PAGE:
You may be pondering about what is your most important knitting tool. Most of us would come up with a variety of answers. Knitting needles? Gauge swatches? Patterns? A handy dandy fix it tool to grab dropped stitches?
All of those are important but there is one tool we all have that we tend not to think of. Our bodies.
For if our bodies don’t work right we can’t knit. Arms and hands get sore and tired. Our necks get sore from looking down at our patterns. Our bodies get stiff if we allow them to sit while we knit for hours.
We all want to knit as long as possible and in order to do that we need to take care of our most important tool – ourselves!
Carson Demers, a knitter, physical therapist, and ergonomist, has written a book entitled Knitting Comfortably, the Ergonomics of Handknitting. This highly detailed book is full of essential information to keep our bodies in good shape for years to come. Change starts with one step. If you implement one thing that you can do to help your body, you will have taken the first step to knitting comfortably for years!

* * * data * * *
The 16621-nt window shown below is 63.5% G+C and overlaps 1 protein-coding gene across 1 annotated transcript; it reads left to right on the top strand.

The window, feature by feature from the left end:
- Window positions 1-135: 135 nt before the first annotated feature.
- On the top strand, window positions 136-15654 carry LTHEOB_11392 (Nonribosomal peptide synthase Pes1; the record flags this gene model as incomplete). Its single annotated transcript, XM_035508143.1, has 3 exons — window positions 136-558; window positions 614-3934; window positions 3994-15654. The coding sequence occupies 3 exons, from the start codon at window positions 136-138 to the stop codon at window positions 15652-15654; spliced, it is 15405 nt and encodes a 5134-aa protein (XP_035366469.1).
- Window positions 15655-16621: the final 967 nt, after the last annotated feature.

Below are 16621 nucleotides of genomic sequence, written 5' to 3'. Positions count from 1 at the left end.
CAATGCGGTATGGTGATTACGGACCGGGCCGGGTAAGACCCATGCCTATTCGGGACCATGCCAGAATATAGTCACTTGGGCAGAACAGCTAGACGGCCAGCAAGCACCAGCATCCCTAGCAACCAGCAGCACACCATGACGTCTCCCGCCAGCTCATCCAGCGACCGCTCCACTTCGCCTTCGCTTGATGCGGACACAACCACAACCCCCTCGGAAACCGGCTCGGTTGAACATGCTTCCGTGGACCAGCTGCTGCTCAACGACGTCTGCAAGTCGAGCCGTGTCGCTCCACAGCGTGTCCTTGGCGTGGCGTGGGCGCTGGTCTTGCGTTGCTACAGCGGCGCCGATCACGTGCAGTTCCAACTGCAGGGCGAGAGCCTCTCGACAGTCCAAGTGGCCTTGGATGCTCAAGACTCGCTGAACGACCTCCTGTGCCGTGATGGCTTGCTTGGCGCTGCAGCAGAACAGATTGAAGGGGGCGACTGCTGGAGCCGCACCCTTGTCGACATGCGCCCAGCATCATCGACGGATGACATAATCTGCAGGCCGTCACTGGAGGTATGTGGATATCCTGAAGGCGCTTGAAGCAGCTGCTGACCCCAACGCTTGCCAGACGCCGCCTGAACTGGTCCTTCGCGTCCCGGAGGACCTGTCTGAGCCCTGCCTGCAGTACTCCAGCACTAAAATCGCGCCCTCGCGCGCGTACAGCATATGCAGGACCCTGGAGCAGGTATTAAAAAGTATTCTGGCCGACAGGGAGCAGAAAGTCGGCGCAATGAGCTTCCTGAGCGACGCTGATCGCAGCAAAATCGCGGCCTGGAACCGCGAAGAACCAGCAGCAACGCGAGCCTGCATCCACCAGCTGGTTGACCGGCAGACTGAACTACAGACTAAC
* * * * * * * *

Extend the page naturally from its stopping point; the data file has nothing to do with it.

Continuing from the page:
One of the basic tenets of the book is to make small changes before there’s a need for them because small, almost unnoticeable problems become larger ones before we know it.
Knit on more than one project at a time
This is welcome news for those of us who have more than one project going at once! This is actually good for your hands! Carson suggests working on projects that use different yarn weights, different stitches, and different needle sizes to avoid repetitive stress injuries.
It can be so hard to make yourself stop and get up to move when you’re in the flow of your project! Our bodies need movement so set a timer for every 20 to 30 minutes for a break. This would be a great time to practice knitting standing up, get a glass of water, or do some stretches. Possibly all three! If a timer doesn’t sound ideal you could set your break time to coincide with something to do with your pattern. Are you doing a pattern that repeats itself? Do you need to knit a certain amount of inches? Decide on a spot in your knitting that takes approximately 20 to 30 minutes to knit and make that your break time.
Protect your back
When we look down at our pattern or our stitches, we put pressure on our spinal discs. To help avoid this, clip your pattern to a document reader. You’ll notice a difference almost right away! Another thing to do is practice moving just your eyes, not your neck to look at your knitting. The more you can do this, the easier it is on your back.
We’ve given you three ways to take care of your most important knitting tool! They are among the multitude of ideas in Carson’s book where he goes into the science of why these and others are important. We’ll give you more ideas in the coming months!